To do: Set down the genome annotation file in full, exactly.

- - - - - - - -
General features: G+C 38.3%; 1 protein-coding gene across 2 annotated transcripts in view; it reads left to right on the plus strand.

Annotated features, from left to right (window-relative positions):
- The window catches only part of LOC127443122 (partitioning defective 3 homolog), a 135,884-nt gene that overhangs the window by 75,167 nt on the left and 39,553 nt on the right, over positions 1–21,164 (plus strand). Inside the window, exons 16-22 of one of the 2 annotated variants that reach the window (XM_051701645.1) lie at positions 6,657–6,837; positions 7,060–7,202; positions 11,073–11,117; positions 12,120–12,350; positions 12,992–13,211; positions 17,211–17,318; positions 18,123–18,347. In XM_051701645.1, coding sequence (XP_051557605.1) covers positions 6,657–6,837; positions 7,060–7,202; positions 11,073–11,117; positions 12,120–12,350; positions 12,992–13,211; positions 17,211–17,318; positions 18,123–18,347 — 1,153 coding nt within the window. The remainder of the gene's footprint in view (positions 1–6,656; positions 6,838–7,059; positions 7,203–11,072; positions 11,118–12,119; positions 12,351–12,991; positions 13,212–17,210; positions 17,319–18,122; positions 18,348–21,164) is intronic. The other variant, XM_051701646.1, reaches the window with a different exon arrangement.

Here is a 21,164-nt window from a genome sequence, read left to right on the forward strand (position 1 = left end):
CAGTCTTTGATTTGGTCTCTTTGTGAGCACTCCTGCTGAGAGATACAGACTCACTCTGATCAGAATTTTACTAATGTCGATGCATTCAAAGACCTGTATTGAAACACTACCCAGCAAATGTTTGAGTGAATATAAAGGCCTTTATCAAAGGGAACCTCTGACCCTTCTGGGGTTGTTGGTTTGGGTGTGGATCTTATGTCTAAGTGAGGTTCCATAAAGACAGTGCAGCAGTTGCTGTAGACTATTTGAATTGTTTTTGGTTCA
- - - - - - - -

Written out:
General features: G+C 38.3%; 1 protein-coding gene across 2 annotated transcripts in view; it reads left to right on the plus strand.

Annotated features, from left to right (window-relative positions):
- The window catches only part of LOC127443122 (partitioning defective 3 homolog), a 135,884-nt gene that overhangs the window by 75,167 nt on the left and 39,553 nt on the right, over positions 1–21,164 (plus strand). Inside the window, exons 16-22 of one of the 2 annotated variants that reach the window (XM_051701645.1) lie at positions 6,657–6,837; positions 7,060–7,202; positions 11,073–11,117; positions 12,120–12,350; positions 12,992–13,211; positions 17,211–17,318; positions 18,123–18,347. In XM_051701645.1, coding sequence (XP_051557605.1) covers positions 6,657–6,837; positions 7,060–7,202; positions 11,073–11,117; positions 12,120–12,350; positions 12,992–13,211; positions 17,211–17,318; positions 18,123–18,347 — 1,153 coding nt within the window. The remainder of the gene's footprint in view (positions 1–6,656; positions 6,838–7,059; positions 7,203–11,072; positions 11,118–12,119; positions 12,351–12,991; positions 13,212–17,210; positions 17,319–18,122; positions 18,348–21,164) is intronic. The other variant, XM_051701646.1, reaches the window with a different exon arrangement.

Here is a 21,164-nt window from a genome sequence, read left to right on the forward strand (position 1 = left end):
CAGTCTTTGATTTGGTCTCTTTGTGAGCACTCCTGCTGAGAGATACAGACTCACTCTGATCAGAATTTTACTAATGTCGATGCATTCAAAGACCTGTATTGAAACACTACCCAGCAAATGTTTGAGTGAATATAAAGGCCTTTATCAAAGGGAACCTCTGACCCTTCTGGGGTTGTTGGTTTGGGTGTGGATCTTATGTCTAAGTGAGGTTCCATAAAGACAGTGCAGCAGTTGCTGTAGACTATTTGAATTGTTTTTGGTTCA